The Karen Christiansen and Jeffrey Hubbard legal cases have cost Beverly Hills taxpayers more than $1.6 million in legal fees in the last four months, Beverly Hills Unified School District officials revealed this week.
Christiansen, as Patch readers know, is the former BHUSD facilities director who has been ordered to on two counts of misappropriation of public funds and four felony counts of conflict of interest. Former Superintendent Hubbard, who now serves in that same role in the Newport Beach Unified School District, was also ordered to stand trial on two counts of misappropriation of public funds.
The district spent $1,613,915 in legal fees for L.A.-based law firm Quinn Emanuel Urquhart & Sullivan between Dec. 21 and Feb. 9. Quinn Emanuel, which specializes in business litigation, has represented the district's legal proceedings against Christiansen and Hubbard. The Los Angeles County district attorney filed charges against the duo .
Assistant Superintendent for Business Services Alex Cherniss was grilled about the Quinn Emanuel charges by school board member Myra Lurie at a Wednesday study session. Cherniss was also asked about other legal fees spent in the last year. He confirmed that the district is spending Measure E bond money for Quinn Emanuel.
“As I have repeatedly mentioned in meetings since last year's budget discussions, I believe we are spending far too much on legal fees and I question the oversight of these costs,” Lurie said this week in an e-mail to district officials. “I am renewing my request to review all legal expenditures being charged to both the general and the Measure E bond fund.”
Legal costs associated with the Christiansen and Hubbard cases are being paid from Measure E—the $334 million bond measure passed by voters in 2008—because Christiansen oversaw the early stages of the bond's development, which was sold to voters as a way to pay for the modernization of BHUSD’s aging schools.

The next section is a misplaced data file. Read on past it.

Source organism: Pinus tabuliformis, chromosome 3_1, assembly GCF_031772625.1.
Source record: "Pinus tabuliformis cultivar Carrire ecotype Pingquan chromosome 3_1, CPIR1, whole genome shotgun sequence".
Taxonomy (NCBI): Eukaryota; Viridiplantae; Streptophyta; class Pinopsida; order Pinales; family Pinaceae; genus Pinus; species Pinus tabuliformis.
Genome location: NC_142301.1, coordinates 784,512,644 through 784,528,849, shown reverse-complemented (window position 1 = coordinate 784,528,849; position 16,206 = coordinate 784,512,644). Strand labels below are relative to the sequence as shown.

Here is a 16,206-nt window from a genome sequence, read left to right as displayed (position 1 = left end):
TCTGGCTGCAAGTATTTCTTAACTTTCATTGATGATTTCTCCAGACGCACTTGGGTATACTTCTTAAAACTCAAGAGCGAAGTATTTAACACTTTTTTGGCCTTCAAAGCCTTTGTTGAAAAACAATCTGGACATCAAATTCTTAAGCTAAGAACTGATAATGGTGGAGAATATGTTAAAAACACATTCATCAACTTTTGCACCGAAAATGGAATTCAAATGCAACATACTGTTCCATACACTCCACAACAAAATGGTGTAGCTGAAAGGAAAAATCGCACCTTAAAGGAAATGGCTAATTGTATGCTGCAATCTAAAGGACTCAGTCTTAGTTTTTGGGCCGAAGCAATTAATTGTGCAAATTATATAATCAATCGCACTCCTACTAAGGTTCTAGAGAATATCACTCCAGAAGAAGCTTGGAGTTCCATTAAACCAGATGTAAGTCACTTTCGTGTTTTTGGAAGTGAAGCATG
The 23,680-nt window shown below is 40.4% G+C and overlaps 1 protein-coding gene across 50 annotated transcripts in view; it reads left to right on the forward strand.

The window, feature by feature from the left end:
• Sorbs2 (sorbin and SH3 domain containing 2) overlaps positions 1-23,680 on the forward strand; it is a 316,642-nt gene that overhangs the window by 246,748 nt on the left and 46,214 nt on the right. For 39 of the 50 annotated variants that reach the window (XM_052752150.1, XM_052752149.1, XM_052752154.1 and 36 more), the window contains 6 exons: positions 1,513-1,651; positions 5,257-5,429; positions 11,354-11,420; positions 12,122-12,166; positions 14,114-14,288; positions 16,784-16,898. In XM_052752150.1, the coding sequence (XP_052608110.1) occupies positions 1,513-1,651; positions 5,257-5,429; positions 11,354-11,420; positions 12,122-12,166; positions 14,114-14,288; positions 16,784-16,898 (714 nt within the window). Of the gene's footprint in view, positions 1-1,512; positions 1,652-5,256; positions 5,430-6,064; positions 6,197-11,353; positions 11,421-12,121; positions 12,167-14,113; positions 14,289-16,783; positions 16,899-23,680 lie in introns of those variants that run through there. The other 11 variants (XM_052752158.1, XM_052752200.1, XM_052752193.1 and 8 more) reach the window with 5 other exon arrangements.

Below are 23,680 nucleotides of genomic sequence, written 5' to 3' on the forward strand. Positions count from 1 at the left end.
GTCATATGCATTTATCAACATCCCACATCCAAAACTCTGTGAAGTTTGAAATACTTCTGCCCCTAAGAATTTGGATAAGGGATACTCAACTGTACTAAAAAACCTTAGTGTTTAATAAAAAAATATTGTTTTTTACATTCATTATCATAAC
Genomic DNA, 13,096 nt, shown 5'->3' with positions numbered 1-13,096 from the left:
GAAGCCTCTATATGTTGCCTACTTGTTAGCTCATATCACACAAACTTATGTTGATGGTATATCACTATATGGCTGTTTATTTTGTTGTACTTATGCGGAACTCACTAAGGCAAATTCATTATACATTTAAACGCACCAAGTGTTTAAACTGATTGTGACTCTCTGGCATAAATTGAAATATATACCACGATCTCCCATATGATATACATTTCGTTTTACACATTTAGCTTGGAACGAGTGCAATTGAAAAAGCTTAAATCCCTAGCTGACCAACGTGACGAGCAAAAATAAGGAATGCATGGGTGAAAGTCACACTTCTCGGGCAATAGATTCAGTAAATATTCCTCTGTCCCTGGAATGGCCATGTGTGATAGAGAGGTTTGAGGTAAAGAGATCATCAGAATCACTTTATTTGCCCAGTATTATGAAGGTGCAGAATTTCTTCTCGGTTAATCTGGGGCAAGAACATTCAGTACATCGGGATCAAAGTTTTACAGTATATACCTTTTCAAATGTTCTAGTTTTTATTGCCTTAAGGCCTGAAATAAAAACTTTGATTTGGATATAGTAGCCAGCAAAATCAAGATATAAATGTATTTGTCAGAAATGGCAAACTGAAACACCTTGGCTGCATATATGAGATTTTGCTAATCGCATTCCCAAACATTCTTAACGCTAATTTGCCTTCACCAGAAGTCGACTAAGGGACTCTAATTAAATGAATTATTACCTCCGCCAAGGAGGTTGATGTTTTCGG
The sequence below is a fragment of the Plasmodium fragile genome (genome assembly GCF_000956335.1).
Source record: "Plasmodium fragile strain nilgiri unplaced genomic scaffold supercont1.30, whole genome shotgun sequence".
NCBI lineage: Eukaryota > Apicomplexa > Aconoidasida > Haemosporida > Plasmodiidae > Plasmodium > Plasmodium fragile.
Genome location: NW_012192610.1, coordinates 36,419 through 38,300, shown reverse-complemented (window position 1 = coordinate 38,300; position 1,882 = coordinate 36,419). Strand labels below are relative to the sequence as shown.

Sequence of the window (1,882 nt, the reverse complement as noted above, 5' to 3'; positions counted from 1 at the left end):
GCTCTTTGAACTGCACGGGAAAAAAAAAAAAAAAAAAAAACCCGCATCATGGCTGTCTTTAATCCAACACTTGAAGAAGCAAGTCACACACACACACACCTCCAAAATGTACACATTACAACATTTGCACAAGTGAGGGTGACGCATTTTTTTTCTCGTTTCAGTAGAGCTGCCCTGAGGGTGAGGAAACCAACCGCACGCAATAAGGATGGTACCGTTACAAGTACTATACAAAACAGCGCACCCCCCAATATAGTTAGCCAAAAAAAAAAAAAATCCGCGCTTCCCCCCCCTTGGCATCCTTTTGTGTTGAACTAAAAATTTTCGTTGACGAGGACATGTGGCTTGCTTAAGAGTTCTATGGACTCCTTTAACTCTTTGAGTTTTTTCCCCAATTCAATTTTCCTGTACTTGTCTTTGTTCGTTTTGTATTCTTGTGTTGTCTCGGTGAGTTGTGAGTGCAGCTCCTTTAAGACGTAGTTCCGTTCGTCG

Lurie suggested Wednesday that all fees related to the charges against Hubbard instead come from the general fund, as Hubbard left BHUSD two years before the bond vote. Board President Lisa Korbatov disagreed, however, noting that “Hubbard [indirectly] caused Christiansen’s malfeasance because he supervised her.”
Hubbard may have done more than supervise Christiansen; between the two suggest they had an intimate relationship.
Lurie’s exchange with Cherniss also revealed that the district has spent about $85,000 in legal fees from the BHUSD general fund on efforts to persuade the Metropolitan Transportation Authority not to as part of the Westside Subway Extension. Board members Wednesday approved spending to fight the MTA, although they expressed hope that news of a new subway route through Beverly Hills could save the district that money.
Cherniss also noted that the district spent $231,000 in fiscal 2009-10 on Dannis Woliver Kelley (DWK), the firm that worked on issues relating to Measure E before BHUSD hired Quinn Emanuel. The district spent $494,651 on DWK between Nov. 6, 2009, and Jan. 5, 2011, which covers part of the current fiscal year, according to an estimate obtained by Patch. That money also came from Measure E funds. DWK, according to its website, is an education law firm that works exclusively in California.
Some observers find it ironic that Lurie is leading the charge to publicize the high legal fees being spent on the Christiansen case because she was part of the prior board majority that hired Christiansen. The previous board majority also awarded management of the Measure E fund to Strategic Concepts, the consulting company that Christiansen formed after she left BHUSD.
I agree that there are questions concerning Lurie’s past decisions. Still, I applaud her efforts to shine light on the high legal expenses incurred by BHUSD and the fact that those expenses are being paid with Measure E money.
Who in the district chose these law firms and who is reviewing these bills for accuracy? Patch will look into these questions and more in coming weeks.
Editor's Note: When this story originally ran, it stated that the $1.6 million spent in legal fees covered the last three months. The article has been corrected to read that those fees were incurred over four months, and that those fees can be attributed to money spent on both the Christiansen and Hubbard trials.